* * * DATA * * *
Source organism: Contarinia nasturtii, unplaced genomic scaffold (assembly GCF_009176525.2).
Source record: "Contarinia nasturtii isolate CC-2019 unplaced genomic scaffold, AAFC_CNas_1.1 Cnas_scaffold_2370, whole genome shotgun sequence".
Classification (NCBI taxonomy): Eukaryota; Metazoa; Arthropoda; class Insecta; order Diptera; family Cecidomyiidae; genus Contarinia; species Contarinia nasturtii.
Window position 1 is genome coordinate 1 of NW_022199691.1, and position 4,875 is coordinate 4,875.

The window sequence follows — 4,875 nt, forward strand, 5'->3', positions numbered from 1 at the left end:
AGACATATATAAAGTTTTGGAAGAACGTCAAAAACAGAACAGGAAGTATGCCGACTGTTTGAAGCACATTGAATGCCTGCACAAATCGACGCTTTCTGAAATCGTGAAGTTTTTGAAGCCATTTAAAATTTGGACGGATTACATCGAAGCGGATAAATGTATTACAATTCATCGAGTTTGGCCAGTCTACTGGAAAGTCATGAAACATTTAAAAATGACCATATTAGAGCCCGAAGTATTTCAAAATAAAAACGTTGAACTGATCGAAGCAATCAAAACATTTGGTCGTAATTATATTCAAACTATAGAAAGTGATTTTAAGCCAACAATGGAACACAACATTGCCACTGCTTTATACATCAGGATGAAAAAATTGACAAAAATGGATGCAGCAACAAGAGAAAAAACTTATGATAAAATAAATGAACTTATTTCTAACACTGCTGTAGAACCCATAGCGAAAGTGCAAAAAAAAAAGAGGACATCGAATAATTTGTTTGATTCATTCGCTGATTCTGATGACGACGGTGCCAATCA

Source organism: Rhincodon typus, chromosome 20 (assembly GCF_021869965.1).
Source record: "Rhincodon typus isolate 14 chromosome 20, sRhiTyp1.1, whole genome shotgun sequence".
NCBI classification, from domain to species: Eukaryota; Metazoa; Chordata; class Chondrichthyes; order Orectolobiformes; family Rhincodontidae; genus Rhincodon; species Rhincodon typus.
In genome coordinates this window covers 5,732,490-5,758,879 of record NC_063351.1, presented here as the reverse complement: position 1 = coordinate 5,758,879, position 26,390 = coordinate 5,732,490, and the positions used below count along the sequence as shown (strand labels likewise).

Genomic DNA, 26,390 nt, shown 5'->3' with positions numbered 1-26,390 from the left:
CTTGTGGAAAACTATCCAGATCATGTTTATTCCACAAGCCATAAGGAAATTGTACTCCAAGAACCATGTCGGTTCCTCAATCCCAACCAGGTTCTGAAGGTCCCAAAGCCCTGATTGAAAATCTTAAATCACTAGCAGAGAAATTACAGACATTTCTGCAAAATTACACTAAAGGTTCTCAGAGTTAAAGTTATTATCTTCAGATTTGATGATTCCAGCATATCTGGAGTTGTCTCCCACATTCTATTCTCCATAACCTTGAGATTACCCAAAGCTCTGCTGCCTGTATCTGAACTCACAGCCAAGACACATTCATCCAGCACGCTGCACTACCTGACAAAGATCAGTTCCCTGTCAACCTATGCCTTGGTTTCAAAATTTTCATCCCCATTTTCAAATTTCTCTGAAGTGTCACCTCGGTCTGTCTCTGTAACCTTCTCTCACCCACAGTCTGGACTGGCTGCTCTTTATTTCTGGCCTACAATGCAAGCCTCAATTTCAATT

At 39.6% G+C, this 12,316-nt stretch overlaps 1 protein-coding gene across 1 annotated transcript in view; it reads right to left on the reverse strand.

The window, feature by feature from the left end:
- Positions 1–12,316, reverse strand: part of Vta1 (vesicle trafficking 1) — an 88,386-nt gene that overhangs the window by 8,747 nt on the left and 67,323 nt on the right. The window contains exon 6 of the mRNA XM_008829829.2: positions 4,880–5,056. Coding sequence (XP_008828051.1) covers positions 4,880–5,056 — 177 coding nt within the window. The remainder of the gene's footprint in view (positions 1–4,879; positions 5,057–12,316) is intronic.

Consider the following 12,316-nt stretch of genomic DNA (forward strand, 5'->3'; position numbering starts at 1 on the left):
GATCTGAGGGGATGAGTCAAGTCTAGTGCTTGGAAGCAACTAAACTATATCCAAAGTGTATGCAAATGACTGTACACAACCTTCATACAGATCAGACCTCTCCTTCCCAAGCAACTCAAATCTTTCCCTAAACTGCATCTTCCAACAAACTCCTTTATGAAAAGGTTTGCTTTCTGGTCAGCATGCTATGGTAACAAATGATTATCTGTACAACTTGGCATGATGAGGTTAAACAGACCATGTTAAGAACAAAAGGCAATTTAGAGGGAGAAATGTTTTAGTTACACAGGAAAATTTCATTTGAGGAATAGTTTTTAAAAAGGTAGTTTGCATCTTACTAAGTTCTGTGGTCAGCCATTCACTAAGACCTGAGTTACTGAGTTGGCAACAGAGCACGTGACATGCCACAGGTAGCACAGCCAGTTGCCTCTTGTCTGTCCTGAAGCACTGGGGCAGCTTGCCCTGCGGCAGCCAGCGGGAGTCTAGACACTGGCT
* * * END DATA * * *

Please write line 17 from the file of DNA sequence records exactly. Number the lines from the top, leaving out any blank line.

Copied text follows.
GATCTGAGGGGATGAGTCAAGTCTAGTGCTTGGAAGCAACTAAACTATATCCAAAGTGTATGCAAATGACTGTACACAACCTTCATACAGATCAGACCTCTCCTTCCCAAGCAACTCAAATCTTTCCCTAAACTGCATCTTCCAACAAACTCCTTTATGAAAAGGTTTGCTTTCTGGTCAGCATGCTATGGTAACAAATGATTATCTGTACAACTTGGCATGATGAGGTTAAACAGACCATGTTAAGAACAAAAGGCAATTTAGAGGGAGAAATGTTTTAGTTACACAGGAAAATTTCATTTGAGGAATAGTTTTTAAAAAGGTAGTTTGCATCTTACTAAGTTCTGTGGTCAGCCATTCACTAAGACCTGAGTTACTGAGTTGGCAACAGAGCACGTGACATGCCACAGGTAGCACAGCCAGTTGCCTCTTGTCTGTCCTGAAGCACTGGGGCAGCTTGCCCTGCGGCAGCCAGCGGGAGTCTAGACACTGGCT